16. Ton TG, Watson NF, Longstreth WT Jr (2010) Associations between narcolepsy and consumption of alcohol and caffeinated beverages among genetically susceptible individuals: a population-based case-control study. J Clin Sleep Med 6(4):406

    Article  Google Scholar 

  17. Blatch-Jones AJ, Pek W, Kirkpatrick E, Ashton-Key M (2018) Role of feasibility and pilot studies in randomised controlled trials: a cross-sectional study. BMJ Open 8(9):e022233.

    Article  PubMed  PubMed Central  Google Scholar 

  18. Eldridge SM, Chan CL, Campbell MJ, Bond CM, Hopewell S, Thabane L, Lancaster GA, group Pc (2016) CONSORT 2010 statement: extension to randomised pilot and feasibility trials. BMJ 355:i5239.

    Article  PubMed  PubMed Central  Google Scholar 

  19. Peall KJ, Robertson NP (2014) Narcolepsy: environment, genes and treatment. J Neurol 261(8):1644–1646.

    Article  CAS  PubMed  Google Scholar 

  20. Kinirons MT, O'Mahony MS (2004) Drug metabolism and ageing. Br J Clin Pharmacol 57(5):540–544.

    Article  CAS  PubMed  PubMed Central  Google Scholar 

  21. Milanez S (2011) Adverse health effects of caffeine: review and analysis of recent human and animal research. USA Food and Drug Administration (FDA): Oak Ridge National Laboratory, Oak Ridge, TN

  22. Johns MW, Tucker AJ, Chapman R, Crowley K, Michael N (2007) Monitoring eye and eyelid movements by infrared reflectance oculography to measure drowsiness in drivers. Somnologie 11(4):234–242

    Article  Google Scholar 

  23. National Sleep Foundation National Sleep Foundation Sleep Diary. National Sleep Foundation. Accessed May 15 2016

  24. Kamimori GH, Somani SM, Knowlton RG, Perkins RM (1987) The effects of obesity and exercise on the pharmacokinetics of caffeine in lean and obese volunteers. Eur J Clin Pharmacol 31(5):595–600.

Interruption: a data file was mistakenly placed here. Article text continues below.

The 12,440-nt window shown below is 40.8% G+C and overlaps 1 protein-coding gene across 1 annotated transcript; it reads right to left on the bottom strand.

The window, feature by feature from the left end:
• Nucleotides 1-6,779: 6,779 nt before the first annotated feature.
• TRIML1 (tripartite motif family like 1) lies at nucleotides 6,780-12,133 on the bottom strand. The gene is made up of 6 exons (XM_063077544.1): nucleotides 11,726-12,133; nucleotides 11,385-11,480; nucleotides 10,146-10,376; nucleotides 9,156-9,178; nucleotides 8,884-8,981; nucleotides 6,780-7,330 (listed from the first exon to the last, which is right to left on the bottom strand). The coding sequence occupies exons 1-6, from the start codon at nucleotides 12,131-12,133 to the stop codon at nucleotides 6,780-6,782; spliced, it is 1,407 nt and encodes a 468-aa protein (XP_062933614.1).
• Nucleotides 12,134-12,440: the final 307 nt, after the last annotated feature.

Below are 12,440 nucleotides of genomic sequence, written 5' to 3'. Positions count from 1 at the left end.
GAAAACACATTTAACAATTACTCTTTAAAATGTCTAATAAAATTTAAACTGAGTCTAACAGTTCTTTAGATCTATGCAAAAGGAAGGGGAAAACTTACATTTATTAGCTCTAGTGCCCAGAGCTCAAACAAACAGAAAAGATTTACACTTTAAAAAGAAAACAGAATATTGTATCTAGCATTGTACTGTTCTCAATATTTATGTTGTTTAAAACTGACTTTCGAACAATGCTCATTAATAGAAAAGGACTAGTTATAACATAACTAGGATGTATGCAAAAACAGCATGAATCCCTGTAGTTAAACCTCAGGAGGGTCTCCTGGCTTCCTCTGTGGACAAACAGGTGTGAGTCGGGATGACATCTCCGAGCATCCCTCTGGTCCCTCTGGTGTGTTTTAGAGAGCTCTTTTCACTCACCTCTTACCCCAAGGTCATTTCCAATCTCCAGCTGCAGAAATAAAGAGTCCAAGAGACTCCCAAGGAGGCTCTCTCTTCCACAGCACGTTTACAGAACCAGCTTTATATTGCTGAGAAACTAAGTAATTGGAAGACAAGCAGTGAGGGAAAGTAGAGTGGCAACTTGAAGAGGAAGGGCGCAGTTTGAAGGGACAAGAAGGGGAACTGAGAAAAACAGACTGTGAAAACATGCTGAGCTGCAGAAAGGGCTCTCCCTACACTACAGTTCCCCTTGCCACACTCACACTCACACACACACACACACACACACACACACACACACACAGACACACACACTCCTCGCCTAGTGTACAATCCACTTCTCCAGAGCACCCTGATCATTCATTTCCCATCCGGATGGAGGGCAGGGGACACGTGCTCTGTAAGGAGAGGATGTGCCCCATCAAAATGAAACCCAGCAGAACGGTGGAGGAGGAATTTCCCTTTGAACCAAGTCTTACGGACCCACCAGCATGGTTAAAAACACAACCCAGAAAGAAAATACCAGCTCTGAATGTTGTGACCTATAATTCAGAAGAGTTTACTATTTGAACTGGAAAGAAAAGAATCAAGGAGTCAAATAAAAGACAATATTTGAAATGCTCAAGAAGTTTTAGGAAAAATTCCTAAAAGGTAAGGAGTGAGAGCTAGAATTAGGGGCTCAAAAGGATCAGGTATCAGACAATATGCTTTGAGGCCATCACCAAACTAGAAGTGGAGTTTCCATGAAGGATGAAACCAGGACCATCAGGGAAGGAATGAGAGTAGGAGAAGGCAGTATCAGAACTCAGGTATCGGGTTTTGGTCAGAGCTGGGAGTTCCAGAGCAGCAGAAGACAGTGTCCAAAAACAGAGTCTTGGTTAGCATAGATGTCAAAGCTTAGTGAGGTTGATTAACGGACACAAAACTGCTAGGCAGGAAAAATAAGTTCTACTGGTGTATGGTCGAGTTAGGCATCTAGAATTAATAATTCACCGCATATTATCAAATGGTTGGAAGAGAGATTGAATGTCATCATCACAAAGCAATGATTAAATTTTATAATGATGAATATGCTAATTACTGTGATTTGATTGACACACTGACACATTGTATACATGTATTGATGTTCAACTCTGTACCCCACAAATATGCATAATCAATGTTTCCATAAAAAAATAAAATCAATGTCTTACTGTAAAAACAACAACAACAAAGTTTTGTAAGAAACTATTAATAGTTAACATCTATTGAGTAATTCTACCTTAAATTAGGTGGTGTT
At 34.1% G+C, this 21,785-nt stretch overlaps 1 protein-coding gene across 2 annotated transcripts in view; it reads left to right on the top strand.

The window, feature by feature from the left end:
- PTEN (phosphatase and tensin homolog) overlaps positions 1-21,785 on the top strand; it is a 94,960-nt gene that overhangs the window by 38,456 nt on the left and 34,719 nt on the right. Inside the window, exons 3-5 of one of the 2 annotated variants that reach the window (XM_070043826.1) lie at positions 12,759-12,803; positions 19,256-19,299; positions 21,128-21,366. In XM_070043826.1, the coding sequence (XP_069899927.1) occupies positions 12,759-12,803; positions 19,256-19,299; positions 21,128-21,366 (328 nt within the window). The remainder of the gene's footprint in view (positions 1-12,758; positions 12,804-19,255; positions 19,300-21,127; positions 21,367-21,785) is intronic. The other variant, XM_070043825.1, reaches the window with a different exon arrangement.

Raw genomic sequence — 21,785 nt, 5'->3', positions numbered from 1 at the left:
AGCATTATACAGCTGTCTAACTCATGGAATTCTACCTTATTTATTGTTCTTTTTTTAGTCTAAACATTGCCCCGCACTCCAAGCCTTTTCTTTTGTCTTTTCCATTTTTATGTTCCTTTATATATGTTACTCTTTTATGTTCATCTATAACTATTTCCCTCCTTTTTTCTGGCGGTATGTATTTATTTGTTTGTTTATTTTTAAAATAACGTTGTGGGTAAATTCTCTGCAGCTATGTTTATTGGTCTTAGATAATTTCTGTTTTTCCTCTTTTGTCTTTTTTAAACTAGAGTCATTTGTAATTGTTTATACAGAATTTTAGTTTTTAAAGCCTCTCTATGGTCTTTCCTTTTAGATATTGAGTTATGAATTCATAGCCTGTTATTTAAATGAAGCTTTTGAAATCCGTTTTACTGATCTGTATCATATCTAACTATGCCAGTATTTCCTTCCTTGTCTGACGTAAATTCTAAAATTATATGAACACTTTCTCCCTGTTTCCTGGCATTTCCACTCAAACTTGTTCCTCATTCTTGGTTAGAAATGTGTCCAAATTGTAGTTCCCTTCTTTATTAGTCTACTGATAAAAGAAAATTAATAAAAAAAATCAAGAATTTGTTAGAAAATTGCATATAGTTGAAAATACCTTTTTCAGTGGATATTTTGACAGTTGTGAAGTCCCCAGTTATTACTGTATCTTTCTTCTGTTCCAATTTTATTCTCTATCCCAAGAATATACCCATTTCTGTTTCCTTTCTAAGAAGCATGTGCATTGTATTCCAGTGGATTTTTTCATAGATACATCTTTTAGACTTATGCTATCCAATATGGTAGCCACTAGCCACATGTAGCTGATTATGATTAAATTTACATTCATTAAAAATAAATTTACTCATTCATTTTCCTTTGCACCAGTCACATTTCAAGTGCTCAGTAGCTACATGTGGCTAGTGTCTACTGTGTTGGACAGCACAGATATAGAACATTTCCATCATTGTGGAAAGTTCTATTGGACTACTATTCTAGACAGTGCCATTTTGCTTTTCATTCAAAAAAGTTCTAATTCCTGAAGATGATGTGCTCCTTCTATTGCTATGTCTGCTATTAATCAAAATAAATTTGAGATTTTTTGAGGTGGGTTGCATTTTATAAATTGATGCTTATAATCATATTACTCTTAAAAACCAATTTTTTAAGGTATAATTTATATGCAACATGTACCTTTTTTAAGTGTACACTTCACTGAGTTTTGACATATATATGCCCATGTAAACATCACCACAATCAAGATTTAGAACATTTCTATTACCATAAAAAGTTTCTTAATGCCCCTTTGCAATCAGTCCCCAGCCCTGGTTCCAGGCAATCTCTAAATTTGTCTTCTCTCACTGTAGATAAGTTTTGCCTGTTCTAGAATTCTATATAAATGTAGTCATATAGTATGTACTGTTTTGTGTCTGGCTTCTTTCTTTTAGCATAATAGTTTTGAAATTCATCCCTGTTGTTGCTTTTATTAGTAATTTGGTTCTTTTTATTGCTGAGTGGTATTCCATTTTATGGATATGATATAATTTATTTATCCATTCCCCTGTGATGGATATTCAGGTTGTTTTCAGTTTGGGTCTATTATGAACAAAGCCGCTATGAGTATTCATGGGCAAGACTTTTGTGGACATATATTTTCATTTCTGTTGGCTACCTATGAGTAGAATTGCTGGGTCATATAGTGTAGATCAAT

Article  CAS  PubMed  Google Scholar 

  25. Hoddes E, Zarcone V, Smythe H, Phillips R, Dement WC (1973) Quantification of sleepiness: a new approach. Psychophysiology 10(4):431–436.

    Article  CAS  PubMed  Google Scholar 

  26. Akerstedt T, Gillberg M (1990) Subjective and objective sleepiness in the active individual. Int J Neurosci 52(1–2):29–37.

    Article  CAS  PubMed  Google Scholar 

  27. Tucker AJ, Johns MW (2005) The duration of eyelid movements during blinks: changes with drowsiness. Sleep 28(Suppl):A122

    Google Scholar 

  28. Bahammam AS, Nashwan S, Hammad O, Sharif MM, Pandi-Perumal SR (2013) Objective assessment of drowsiness and reaction time during intermittent Ramadan fasting in young men: a case-crossover study. Behav Brain Funct 9(1):32.

    Article  PubMed  PubMed Central  Google Scholar 

  29. Johns MW, Chapman R, Chapman R, Tucker AJ (2008) A new method for assessing the risks of drowsiness while driving. Somnologie 12(1):66–74

    Article  Google Scholar 

  30. Ftouni S, Sletten TL, Howard M, Anderson C, Lenne MG, Lockley SW, Rajaratnam SM (2013) Objective and subjective measures of sleepiness, and their associations with on-road driving events in shift workers. J Sleep Res 22(1):58–69.

    Article  PubMed  Google Scholar 

  31. Kinomura S, Larsson J, Gulyas B, Roland PE (1996) Activation by attention of the human reticular formation and thalamic intralaminar nuclei. Science 271(5248):512–515.

    Article  CAS  PubMed  Google Scholar 

  32. Büttner-Ennever J, Horn A (2004) The human nervous system

  33. Aramideh M, Ongerboer de Visser BW, Devriese PP, Bour LJ, Speelman JD (1994) Electromyographic features of levator palpebrae superioris and orbicularis oculi muscles in blepharospasm. Brain 117(Pt 1):27–38.

    Article  PubMed  Google Scholar 

  34. Anderson C, Chang AM, Sullivan JP, Ronda JM, Czeisler CA (2013) Assessment of drowsiness based on ocular parameters detected by infrared reflectance oculography. J Clin Sleep Med 9(9):907–920, 920A-920B.

    Article  PubMed  PubMed Central  Google Scholar 

  35. Akerstedt T, Peters B, Anund A, Kecklund G (2005) Impaired alertness and performance driving home from the night shift: a driving simulator study. J Sleep Res 14(1):17–20.

    Article  PubMed  Google Scholar 

  36. O'Callaghan F, Muurlink O, Reid N (2018) Effects of caffeine on sleep quality and daytime functioning. Risk Manag Healthc Policy 11:263–271.

    Article  PubMed  PubMed Central  Google Scholar 

  37. Hansen DA, Ramakrishnan S, Satterfield BC, Wesensten NJ, Layton ME, Reifman J, Van Dongen HPA (2019) Randomized, double-blind, placebo-controlled, crossover study of the effects of repeated-dose caffeine on neurobehavioral performance during 48 h of total sleep deprivation. Psychopharmacology 236(4):1313–1322.

    Article  CAS  PubMed  Google Scholar 

  38. Spriet LL (2014) Exercise and sport performance with low doses of caffeine. Sports Med 44(Suppl 2):S175–S184.

    Article  Google Scholar 

  39. Mitler MM, Walsleben J, Sangal RB, Hirshkowitz M (1998) Sleep latency on the maintenance of wakefulness test (MWT) for 530 patients with narcolepsy while free of psychoactive drugs. Electroencephalogr Clin Neurophysiol 107(1):33–38.

    Article  CAS  PubMed  Google Scholar